Is your product-led strategy creating spaghetti features?

Do you create more cool features or more new features? Instead of creating more valuable deeper and end-to-end features? This will soon lead you to the unsatisfied customers and frustrated sales. Take a Product-Led journey to make your customers successful.


Combatting Spaghetti Features in SaaS Product Strategy

Your startup embarked on Product-Led strategy with good intentions with a small set of motivated people in the room. As time goes by, the minimalist ideas and frictionless design ideas would somehow get cornered and the product starts bloating. The bloating could be because of two reasons, 1) we are improving the existing features or 2) introducing new features. Here you will learn how to combat spaghetti features in SaaS by trying new things and measuring how well they succeed. While it might be the same effort to introduce or improve a feature, the former has a ripple effect on the product.

So, why is introducing NEW features a problem at all?  Let’s imagine that the rate of new feature introduction is more than that of improving the exciting features. This is typically the same with most startups. In time, the product has several NEW features that sales can talk about but the biggest concern from customers would be that the features don’t work together, or there is no depth in the features. By definition, when the rate of new feature introduction is higher, product designers and engineers are less likely to think through all the scenarios and how the other modules or use cases work together. The result is two-fold with confused sales and frustrated customers. Combine this with the how companies practice agile methodologies and frequent releases, and this problem soon becomes quite complex.

This is not to say, that the individual features are not useful. They are all master pieces on their own, but they do not fit together or even if they fit they are less than ideal to work with.

Let us see some of the reasons why this would happen. As silly as they sound, it is true that we give way to our behavioral comfort zone and yield to external pressures.

  • icon Introducing new features is EASY
  • icon Introducing new features makes you feel GOOD
  • icon Dealing with existing features (improving and fixing) is relatively COMPLEX
  • icon Stakeholders pressurize (sales, business development)
  • icon Customer demands 

In addition, introducing more New features has a side effect on internal and external organizations.

  • icon Educating Inside sales, Field Sales and Consulting organizations on the NEW features is costly and time taking.
  • icon With the frequent releases (weekly, monthly, quarterly, ....), the marketing team has to catch-up with all NEW and have to create all new material to create awareness.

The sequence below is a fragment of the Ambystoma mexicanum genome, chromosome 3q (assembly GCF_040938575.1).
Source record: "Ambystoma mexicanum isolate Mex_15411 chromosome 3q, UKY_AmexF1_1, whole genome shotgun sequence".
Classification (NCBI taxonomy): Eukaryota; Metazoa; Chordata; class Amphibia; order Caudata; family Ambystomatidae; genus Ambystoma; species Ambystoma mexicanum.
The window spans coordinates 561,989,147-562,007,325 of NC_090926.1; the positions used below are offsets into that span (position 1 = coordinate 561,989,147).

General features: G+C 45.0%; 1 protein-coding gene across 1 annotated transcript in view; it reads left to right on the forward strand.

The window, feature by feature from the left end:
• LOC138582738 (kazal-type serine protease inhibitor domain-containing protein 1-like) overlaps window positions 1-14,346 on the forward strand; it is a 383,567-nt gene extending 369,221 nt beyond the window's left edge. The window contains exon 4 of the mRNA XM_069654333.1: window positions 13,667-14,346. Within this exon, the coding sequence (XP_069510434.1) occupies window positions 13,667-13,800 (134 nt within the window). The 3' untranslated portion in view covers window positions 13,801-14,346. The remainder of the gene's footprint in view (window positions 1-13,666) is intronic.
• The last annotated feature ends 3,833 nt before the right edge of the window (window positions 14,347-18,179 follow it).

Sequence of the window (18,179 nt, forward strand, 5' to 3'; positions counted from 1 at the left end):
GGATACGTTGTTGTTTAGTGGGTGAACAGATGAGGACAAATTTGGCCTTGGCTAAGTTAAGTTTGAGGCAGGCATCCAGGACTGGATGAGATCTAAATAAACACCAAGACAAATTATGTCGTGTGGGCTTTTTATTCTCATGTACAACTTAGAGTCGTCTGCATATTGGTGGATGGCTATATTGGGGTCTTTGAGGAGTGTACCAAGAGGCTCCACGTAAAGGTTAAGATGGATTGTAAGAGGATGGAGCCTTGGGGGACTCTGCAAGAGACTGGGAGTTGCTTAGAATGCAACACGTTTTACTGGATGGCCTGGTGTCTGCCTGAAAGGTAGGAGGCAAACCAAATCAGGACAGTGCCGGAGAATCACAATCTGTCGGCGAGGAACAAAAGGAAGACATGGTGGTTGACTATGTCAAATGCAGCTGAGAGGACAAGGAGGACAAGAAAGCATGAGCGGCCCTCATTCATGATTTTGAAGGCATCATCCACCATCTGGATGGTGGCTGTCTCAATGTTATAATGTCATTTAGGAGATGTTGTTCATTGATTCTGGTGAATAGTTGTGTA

• icon Multiple New features without thinking through leads to dead code and/or duplicate code across modules.
  • icon Customers have a hard time catching up with all NEW features that you are releasing. In the enterprise scenario, user education and training is a pain.
  • icon Dissatisfied and non-referenceable customers from the confused and frustrating user experience. 

But how can we avoid getting into the NEW feature spiral? Answer the below questions together with Dev, Sales, Marketing.

  • icon Why do we need this NEW feature for this release?
  • icon What is the (development + sales + marketing ) cost of this NEW feature ?
  • icon Can we finish this NEW feature for this release? Can it be released partially?
  • icon What is the interaction with other modules in the system? Can this interaction be achieved in this released?
  • icon If we don’t do this NEW feature, what other current features can be improved?
  • icon Does this NEW feature guarantee revenue generation from multiple customers? Or is this a cool feature that analysts will rate us high on?

Make no mistake, we are not suggesting to avoid new features but to weigh in the benefits carefully and understand the priorities. Sometimes new features may be cool but can’t be introduced at the expense of starving the existing features.

If you are a startup, we would love to hear how your startup prioritizes the product. Send us a message at

About the Author: Suresh Madhuvarsu is a serial entrepreneur and investor. He is the Managing Partner of Product10x Accelerator, a SaaS accelerator that helps founders build and launch successful startups. He is also the Co-Founder and CEO of Salestable, a purpose-built sales readiness platform for SMBs.

Suresh has over 20 years of experience in the technology/SaaS industry. He is a 4x founder with 2 exits. He is also an active angel investor and mentor to early-stage startups. Suresh is passionate about helping entrepreneurs build successful businesses. He believes that technology can be used to solve real-world problems and improve people's lives.

About Product10x: Product10x is a SaaS accelerator that helps founders build and launch successful startups. The accelerator is run by experienced operating partners who have "been there and done that." Product10x provides founders with mentorship, advisory, and access to a network of investors and partners. The accelerator focuses on Product Led Growth (PLG), Sales readiness, and Fundraise readiness, helping founders all the way from product to go-to-market.